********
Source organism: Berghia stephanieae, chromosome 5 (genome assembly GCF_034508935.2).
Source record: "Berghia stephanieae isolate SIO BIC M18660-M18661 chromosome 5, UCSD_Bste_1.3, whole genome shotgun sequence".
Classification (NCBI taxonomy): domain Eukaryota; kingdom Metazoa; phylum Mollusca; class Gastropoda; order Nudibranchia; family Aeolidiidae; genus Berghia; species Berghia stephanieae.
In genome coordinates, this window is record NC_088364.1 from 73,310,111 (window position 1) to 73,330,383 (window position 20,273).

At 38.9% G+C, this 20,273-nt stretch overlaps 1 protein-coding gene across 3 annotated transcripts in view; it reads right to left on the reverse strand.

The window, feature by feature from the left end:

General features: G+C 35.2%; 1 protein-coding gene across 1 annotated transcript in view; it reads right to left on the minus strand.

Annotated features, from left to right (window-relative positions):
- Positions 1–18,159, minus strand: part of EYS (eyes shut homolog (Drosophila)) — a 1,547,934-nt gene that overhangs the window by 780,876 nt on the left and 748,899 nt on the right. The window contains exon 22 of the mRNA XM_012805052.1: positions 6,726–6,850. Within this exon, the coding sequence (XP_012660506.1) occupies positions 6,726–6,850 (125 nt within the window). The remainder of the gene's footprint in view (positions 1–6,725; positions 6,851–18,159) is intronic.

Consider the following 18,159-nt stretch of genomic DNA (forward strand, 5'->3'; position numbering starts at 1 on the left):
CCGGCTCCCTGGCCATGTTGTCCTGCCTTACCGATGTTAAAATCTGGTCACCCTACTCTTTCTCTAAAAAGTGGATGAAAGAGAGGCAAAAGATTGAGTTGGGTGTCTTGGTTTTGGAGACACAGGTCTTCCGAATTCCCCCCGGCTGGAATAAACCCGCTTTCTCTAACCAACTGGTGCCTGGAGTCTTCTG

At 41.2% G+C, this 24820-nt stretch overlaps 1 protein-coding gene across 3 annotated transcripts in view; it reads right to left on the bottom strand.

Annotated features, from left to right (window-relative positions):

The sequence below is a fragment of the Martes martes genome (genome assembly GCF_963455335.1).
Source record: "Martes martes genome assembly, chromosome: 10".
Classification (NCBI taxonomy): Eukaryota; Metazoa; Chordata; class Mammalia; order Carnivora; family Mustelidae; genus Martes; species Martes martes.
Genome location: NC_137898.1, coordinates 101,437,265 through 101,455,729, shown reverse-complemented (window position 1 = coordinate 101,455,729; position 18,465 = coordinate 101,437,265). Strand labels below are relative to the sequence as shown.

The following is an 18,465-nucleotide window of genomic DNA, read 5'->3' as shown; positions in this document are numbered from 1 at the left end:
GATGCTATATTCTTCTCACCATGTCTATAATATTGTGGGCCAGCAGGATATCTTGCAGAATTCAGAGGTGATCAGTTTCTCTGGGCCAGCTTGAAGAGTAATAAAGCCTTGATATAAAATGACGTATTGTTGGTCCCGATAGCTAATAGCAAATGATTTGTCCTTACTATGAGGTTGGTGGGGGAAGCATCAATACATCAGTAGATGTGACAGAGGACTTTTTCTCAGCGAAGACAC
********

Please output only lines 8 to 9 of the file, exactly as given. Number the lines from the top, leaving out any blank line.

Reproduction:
Annotated features, from left to right (window-relative positions):
- Positions 1–18,159, minus strand: part of EYS (eyes shut homolog (Drosophila)) — a 1,547,934-nt gene that overhangs the window by 780,876 nt on the left and 748,899 nt on the right. The window contains exon 22 of the mRNA XM_012805052.1: positions 6,726–6,850. Within this exon, the coding sequence (XP_012660506.1) occupies positions 6,726–6,850 (125 nt within the window). The remainder of the gene's footprint in view (positions 1–6,725; positions 6,851–18,159) is intronic.